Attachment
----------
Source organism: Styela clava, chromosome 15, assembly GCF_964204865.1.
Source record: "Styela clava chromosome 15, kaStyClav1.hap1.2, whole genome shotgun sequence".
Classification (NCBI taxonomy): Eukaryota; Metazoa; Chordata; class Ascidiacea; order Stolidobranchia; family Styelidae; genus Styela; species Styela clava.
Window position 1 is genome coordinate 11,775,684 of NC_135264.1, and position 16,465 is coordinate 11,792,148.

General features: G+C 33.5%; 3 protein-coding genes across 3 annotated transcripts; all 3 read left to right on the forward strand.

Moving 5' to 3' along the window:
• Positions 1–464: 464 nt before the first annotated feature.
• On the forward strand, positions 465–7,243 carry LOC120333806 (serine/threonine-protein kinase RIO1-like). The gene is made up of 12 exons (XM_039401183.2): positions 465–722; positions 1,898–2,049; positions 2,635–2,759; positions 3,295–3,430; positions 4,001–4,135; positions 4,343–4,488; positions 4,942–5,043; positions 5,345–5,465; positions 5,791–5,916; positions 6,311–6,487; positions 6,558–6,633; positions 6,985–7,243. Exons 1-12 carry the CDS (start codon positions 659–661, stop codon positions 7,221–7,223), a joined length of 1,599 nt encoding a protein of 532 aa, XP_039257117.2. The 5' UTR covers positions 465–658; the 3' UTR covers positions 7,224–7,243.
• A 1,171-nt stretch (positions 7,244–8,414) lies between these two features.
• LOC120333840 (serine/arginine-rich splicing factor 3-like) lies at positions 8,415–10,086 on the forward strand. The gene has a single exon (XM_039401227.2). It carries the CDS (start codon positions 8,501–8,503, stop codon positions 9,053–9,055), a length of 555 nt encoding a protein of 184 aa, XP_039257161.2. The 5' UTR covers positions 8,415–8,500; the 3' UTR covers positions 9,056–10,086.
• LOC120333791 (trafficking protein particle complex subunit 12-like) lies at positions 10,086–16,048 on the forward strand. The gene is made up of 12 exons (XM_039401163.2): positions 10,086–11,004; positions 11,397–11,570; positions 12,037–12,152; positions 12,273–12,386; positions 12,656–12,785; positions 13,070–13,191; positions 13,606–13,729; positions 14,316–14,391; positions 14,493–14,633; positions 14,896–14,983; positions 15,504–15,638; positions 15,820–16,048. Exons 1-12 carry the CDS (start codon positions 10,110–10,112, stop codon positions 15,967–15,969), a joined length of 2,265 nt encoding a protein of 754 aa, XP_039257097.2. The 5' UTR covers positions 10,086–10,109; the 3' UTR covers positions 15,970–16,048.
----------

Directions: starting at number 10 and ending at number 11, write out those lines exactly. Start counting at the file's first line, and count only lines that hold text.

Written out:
• LOC120333840 (serine/arginine-rich splicing factor 3-like) lies at positions 8,415–10,086 on the forward strand. The gene has a single exon (XM_039401227.2). It carries the CDS (start codon positions 8,501–8,503, stop codon positions 9,053–9,055), a length of 555 nt encoding a protein of 184 aa, XP_039257161.2. The 5' UTR covers positions 8,415–8,500; the 3' UTR covers positions 9,056–10,086.
• LOC120333791 (trafficking protein particle complex subunit 12-like) lies at positions 10,086–16,048 on the forward strand. The gene is made up of 12 exons (XM_039401163.2): positions 10,086–11,004; positions 11,397–11,570; positions 12,037–12,152; positions 12,273–12,386; positions 12,656–12,785; positions 13,070–13,191; positions 13,606–13,729; positions 14,316–14,391; positions 14,493–14,633; positions 14,896–14,983; positions 15,504–15,638; positions 15,820–16,048. Exons 1-12 carry the CDS (start codon positions 10,110–10,112, stop codon positions 15,967–15,969), a joined length of 2,265 nt encoding a protein of 754 aa, XP_039257097.2. The 5' UTR covers positions 10,086–10,109; the 3' UTR covers positions 15,970–16,048.